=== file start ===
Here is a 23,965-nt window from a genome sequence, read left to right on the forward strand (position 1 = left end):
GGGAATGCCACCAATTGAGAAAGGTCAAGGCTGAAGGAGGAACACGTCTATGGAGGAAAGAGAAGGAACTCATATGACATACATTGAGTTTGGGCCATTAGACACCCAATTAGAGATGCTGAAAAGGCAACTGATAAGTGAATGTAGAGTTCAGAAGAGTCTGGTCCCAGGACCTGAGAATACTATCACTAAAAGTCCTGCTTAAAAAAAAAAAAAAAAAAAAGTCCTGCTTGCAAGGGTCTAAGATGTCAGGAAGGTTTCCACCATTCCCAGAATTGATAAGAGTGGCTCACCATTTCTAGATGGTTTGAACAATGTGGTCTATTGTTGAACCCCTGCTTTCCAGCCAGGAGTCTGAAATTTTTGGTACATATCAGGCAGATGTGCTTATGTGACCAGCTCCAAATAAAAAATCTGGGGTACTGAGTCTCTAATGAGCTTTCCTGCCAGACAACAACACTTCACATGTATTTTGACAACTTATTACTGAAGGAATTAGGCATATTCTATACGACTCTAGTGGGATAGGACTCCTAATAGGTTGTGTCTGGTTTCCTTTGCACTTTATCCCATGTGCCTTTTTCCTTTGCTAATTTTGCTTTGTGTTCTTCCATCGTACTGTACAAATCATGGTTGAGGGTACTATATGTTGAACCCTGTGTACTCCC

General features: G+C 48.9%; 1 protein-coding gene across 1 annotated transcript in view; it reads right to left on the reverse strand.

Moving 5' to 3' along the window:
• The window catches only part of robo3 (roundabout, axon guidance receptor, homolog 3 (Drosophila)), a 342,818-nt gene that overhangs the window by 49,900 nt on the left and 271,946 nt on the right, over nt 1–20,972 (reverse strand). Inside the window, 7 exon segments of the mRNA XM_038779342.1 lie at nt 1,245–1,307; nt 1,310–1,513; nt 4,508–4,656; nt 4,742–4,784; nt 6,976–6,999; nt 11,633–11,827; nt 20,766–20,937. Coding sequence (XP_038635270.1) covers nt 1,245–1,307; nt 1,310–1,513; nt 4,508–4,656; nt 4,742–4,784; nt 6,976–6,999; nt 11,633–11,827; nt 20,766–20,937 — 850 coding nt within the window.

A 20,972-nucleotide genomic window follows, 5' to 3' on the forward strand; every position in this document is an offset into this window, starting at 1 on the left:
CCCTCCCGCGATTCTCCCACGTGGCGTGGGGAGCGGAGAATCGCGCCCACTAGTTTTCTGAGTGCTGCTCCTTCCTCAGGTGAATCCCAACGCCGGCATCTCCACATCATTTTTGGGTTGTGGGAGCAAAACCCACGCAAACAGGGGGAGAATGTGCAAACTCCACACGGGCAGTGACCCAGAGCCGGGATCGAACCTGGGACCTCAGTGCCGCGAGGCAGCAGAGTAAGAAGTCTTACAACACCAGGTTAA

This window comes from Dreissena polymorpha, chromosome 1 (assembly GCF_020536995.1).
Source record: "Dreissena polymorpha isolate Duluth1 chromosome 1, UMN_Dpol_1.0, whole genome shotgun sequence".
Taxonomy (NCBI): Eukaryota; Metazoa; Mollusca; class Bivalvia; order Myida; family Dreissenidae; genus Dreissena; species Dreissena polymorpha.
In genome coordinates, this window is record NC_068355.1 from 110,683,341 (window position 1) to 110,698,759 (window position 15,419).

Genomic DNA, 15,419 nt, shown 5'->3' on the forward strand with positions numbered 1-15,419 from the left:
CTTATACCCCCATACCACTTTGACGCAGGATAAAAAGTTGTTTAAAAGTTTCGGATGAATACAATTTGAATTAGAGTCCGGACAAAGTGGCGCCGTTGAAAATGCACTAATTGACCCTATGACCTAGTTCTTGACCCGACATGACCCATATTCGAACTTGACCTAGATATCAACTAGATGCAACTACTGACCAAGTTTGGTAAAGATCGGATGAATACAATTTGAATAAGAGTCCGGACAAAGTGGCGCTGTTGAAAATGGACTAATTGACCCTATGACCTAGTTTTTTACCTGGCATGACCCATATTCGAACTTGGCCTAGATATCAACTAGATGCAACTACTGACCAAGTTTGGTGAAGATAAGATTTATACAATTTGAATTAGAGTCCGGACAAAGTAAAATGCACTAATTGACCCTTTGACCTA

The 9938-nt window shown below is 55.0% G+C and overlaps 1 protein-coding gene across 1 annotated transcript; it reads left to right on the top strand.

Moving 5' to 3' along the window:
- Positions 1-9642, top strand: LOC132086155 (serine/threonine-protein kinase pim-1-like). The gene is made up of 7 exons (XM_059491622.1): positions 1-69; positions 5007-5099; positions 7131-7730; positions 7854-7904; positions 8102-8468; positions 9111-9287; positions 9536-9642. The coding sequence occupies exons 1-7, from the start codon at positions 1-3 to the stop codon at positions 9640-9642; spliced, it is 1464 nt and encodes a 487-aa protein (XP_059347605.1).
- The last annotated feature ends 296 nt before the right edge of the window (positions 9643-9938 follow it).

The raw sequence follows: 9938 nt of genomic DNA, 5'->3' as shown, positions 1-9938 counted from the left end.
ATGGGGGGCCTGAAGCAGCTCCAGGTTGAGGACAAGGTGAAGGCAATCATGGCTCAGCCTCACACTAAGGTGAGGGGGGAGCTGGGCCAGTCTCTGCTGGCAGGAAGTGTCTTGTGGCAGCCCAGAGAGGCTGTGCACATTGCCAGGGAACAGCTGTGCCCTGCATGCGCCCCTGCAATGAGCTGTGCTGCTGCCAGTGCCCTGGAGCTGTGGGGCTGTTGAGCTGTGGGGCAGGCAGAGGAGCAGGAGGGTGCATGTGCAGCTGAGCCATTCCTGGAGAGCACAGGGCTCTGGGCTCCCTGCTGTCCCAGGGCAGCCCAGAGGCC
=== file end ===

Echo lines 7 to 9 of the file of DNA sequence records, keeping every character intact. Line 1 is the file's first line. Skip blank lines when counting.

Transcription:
CCCTCCCGCGATTCTCCCACGTGGCGTGGGGAGCGGAGAATCGCGCCCACTAGTTTTCTGAGTGCTGCTCCTTCCTCAGGTGAATCCCAACGCCGGCATCTCCACATCATTTTTGGGTTGTGGGAGCAAAACCCACGCAAACAGGGGGAGAATGTGCAAACTCCACACGGGCAGTGACCCAGAGCCGGGATCGAACCTGGGACCTCAGTGCCGCGAGGCAGCAGAGTAAGAAGTCTTACAACACCAGGTTAA

This window comes from Dreissena polymorpha, chromosome 1 (assembly GCF_020536995.1).
Source record: "Dreissena polymorpha isolate Duluth1 chromosome 1, UMN_Dpol_1.0, whole genome shotgun sequence".